Furniture manufacturing companies often use toxic chemicals that may cause lasting health problems for workers.These chemicals, such as glue fumes from binding wood, can be inhaled or absorbed through skin. Safeguarding employees from occupational hazards such as these requires engineering controls like fume extractors and other air cleaning equipment.
Furniture production picking up
The furniture sector was one of the 15 manufacturing industries that experienced growth in November, according to the Institute for Supply Management. A representative from the furniture industry said manufacturing activity picked up near the end of the year. New orders increased for the sixth straight month, rising 3 percentage points in November to 63.6 percent, compared to the previous month. The furniture sector was No. 3 on the ISM’s list of industries reporting more new orders in November and also ranked No. 3 in production.
Guarding against chemical fume exposure
As manufacturing picks up in the sector, furniture employers should guard against long-term health effects of fume exposure created by glue fumes. Workers often use glue to hold cushions and frames together for chairs or couches. Workers can also come into contact with chemicals in paints that are used for furniture designs.
“Finishes and paints have numerous chemicals that are toxic, many of which are simply for keeping it liquid while it’s in the can,” said Susan Inglis, executive director of the nonprofit Sustainable Furnishings Council, according to Buildings Magazine. “As it dries, those chemicals are off-gassed. Read the ingredients of your paint or finish – if you’re smelling something, you could be smelling some of those ingredients.”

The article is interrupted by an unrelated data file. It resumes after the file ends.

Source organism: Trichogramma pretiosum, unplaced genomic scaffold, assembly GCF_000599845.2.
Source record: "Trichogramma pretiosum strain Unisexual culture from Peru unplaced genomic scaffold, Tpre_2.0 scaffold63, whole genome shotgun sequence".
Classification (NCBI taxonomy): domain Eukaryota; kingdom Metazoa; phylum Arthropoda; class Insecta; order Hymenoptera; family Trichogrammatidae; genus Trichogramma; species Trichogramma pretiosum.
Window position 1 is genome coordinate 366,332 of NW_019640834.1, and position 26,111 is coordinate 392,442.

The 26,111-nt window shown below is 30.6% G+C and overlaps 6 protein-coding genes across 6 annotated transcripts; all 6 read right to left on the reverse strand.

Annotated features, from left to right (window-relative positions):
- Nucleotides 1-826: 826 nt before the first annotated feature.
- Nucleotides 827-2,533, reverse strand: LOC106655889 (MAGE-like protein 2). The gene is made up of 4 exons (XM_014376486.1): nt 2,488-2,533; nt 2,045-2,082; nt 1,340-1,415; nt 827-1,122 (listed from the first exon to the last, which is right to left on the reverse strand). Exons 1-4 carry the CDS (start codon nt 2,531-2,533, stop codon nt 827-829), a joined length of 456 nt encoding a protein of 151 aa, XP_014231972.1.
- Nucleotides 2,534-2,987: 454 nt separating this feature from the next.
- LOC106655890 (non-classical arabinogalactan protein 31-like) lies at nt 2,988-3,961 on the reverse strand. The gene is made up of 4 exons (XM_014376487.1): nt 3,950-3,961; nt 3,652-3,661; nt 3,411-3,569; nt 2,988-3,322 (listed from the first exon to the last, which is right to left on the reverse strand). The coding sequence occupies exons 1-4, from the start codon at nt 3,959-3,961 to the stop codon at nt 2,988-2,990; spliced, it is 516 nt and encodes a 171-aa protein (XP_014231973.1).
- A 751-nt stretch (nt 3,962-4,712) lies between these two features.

Glue fumes emit n-propyl bromide (nPB), which is known to cause damage to workers’ neurological systems. As a side effect of nPB exposure, workers could develop dead foot, or drop foot. Sheri Farley, a furniture worker, described the condition to the New York Times, saying she has pain down her spine and legs. She said her doctors told her the glue fumes she was exposed to while using a spray glue gun caused her nerve endings to weaken, resulting in dead foot.
Using extractor arms for worker protection
As furniture workers are often exposed to hazardous fumes, employers should implement fume extraction equipment to control toxic levels that may cause occupational illnesses or adverse medical conditions. Mobile fume extraction systems is also an effective option for worker protection as employers can move this engineering control to capture fumes, such as those emitted during gluing, before workers breathe in harmful chemicals. The mobile extraction devices feature extractor arms that are easy for workers to adjust to maximize the level of contaminant removal.
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